Sunday, February 12, 2012

A light at the end of the tunnel

So, last Monday I went and saw a gastrointestinal specialist who took one good look at my poor, deformed body and wasted no time in getting me for a doppler ultrasound (to make sure there was no blockage on the veins & arteries around my liver) and an abdominal paracentesis, which is fancy medical language for WE GONNA TAP YOU LIKE A KEG AT A FRAT PARTY!

Sloshing around with this huge belly for the last few months, I already knew we were going to have to do this manually but holy fuckballs was I nervous. Twenty-two years ago I had my second open heart surgery and the day after I was released from the hospital I "sprung a leak" on my right side where my stitches (from tubes) were. I went back via ambulance and was drained manually - still awake and screaming my head off in massive pain. I believe in out of body experiences specifically due to this event in my life because I have a crystal clear memory of sitting up in a small examining room as a bunch of staff held me down, me with my eyes closed screaming at the top of my lungs as they did whatever the hell they did then to drain me - probably a tube.

The next day I went into full blown tachycardia. One of the first times in my life, so it was still new and frightening to everyone. So you can imagine how my mom and I were having flashbacks like a Vietnam veteran when we knew this is what was going to happen.

The ultrasound went off without a hitch, that was one of the best tests ever done, due mostly to the fact that my sonographer was made of pure awesome (as most are). Come Friday, however, when it came time for my tap, it really took all of my energy to not bolt.

I don't puss out on medical tests easily but I am a big baby when it comes to
1) ANYTHING to do with my stomach, as it is incredibly sensitive
2) Novocaine/skin anesthetic because it is hit or miss if I will have a bad reaction to it

So, I get an IV in because they're also going to be pumping in a solution that will help keep my fluids regular and prevent (hopefully) vertigo and other bad reactions. We wait forever for some blood tests to get in and then I am escorted to the room it'll be done in. My doctor comes in and introduces himself.

Now, I don't normally give out the names of medical professionals I see because I doubt they ever want to be associated with me or this blog but I have to share this with you.
His name is Dr. Moriarty.
No. Fucking. Shit.
You bet I gave him hell. I cackled right in his face and let it be known that my mom and I are life-long Sherlock Holmes fans. He winced, obviously having lived a very painful life full of mockery in comparison to one of the greatest literary villains of all time. I failed to tell him I'd CHANGE my name to Moriarty if I had to taken on any villainous last name. It's a cool name, for one, and second - it's a cool fucking name!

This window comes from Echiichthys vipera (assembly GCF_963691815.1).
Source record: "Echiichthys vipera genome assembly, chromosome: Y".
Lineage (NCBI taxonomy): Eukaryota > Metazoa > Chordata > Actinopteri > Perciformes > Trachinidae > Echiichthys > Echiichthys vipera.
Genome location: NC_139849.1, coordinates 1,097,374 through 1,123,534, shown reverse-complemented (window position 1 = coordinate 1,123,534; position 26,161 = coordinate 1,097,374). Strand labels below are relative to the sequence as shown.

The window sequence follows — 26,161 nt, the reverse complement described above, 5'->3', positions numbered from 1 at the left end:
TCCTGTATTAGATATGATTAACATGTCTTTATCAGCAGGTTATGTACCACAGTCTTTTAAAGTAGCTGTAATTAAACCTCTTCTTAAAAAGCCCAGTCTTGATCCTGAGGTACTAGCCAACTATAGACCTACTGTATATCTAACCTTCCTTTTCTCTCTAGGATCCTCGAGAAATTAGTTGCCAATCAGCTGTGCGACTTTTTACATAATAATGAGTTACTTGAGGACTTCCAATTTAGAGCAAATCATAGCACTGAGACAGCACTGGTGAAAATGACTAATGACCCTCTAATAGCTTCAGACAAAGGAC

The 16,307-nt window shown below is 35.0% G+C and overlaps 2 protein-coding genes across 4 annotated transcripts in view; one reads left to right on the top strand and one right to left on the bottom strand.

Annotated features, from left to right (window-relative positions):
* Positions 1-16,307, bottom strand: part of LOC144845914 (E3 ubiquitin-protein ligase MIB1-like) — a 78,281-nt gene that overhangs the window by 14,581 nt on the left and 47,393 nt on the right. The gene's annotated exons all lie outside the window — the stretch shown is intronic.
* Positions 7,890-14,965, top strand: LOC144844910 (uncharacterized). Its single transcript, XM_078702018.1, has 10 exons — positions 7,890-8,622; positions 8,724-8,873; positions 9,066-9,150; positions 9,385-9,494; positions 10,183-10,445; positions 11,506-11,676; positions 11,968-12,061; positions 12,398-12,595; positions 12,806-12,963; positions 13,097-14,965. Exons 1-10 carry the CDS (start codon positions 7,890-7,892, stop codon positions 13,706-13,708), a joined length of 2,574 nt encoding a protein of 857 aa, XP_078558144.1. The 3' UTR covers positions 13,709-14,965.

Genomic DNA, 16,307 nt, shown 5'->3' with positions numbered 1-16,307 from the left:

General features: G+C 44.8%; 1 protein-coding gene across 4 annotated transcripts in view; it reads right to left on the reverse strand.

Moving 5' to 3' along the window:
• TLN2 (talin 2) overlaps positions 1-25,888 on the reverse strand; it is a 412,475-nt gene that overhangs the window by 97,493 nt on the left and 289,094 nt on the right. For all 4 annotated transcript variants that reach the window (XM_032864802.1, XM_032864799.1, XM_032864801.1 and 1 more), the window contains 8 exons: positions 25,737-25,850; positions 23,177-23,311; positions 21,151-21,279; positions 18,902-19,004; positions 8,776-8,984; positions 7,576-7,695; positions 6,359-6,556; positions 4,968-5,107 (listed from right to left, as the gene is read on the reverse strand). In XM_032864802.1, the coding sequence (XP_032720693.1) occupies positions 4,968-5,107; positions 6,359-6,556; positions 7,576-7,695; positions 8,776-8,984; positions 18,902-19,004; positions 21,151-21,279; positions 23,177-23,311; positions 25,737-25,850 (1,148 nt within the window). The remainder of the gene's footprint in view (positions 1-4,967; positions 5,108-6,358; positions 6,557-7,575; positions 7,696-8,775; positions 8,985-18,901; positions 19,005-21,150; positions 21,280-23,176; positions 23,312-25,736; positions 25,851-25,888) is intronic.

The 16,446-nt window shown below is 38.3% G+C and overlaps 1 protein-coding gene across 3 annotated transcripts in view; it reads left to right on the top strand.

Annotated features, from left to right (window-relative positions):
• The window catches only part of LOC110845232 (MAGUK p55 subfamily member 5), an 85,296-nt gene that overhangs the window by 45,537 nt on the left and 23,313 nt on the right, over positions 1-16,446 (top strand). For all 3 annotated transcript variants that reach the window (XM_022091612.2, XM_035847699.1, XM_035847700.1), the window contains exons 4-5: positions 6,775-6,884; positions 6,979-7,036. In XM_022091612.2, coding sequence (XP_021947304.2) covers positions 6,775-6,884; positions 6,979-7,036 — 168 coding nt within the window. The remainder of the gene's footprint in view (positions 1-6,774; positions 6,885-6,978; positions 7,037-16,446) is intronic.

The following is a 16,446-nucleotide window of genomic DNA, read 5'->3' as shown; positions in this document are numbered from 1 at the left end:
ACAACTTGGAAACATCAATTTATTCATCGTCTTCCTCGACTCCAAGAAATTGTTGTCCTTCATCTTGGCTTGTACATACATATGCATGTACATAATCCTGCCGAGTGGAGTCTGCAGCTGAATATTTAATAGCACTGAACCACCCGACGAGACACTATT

So they shoo out my mom and get me prepped and I am a big bag of whimpering wuss right now. Jose, the assisting tech, could not have been the more ideal individual to be on duty that day. He set his iPhone Pandora station to oldies for me and held my hand good and tight as EVIL DOCTOR MORIARTY (just kidding, he was super nice) stuck me with that goddamn needle, on the right side of my abdomen.

And golly gee, folks, wouldn't you know it? It hurt like a bitch.

There were tears and screams and I'm sure the rest of radiology was wondering if the good doctor was indeed living up to his infamous name. Which I had full intentions of Giving Him Shit For with every crack under the sun but damned if that pain was so scathing-joke-repellent that I just couldn't muster the brain power to ask him how his evil laugh was coming along or if he had pushed anyone off a cliff lately.

Jose was such a trooper, holding my hand, brushing my hair back from my face, and telling me how good I was doing despite being a total pussy. They were pretty amazed I was in as much pain as my ear-shattering shrieks indicated, but yes, folks, hate to admit it - it was that shitty for me. I know it is a walk in the park for some people to go through but not for me.

It was all over within 20 minutes and three liters had been taken out of my abdomen - can you believe it? I weighed 10 lbs more just SIX DAYS AGO! Wow. I instantly felt lighter, emptier, in my abdomen area. After waiting out the minor dizziness I had and having my IV removed, I headed for the cafeteria and ate a feast before heading home.

I haven't been able to sleep on my right side since the procedure and I have been fighting a little bit with my heart in the arena of palpitations but overall I am doing better. Still waiting for my physical form to "deflate" as it were and go back to normal, but I am one giant step closer to being back to normal.

It still really hurts to laugh and sneeze, though, so once those basic human functions are entirely painless I know I'll be at 100%

Thursday, February 9, 2012

Congenital Heart Defect Awareness Week: Tips for the Professional Patient

I never thought I'd be making a video blog but then my friend Annie foolishly gives me a Flip camera for Christmas and now I'm sticking my face on YouTube. So here is my contribution to Congenital Heart Defect Awareness Week. Enjoy.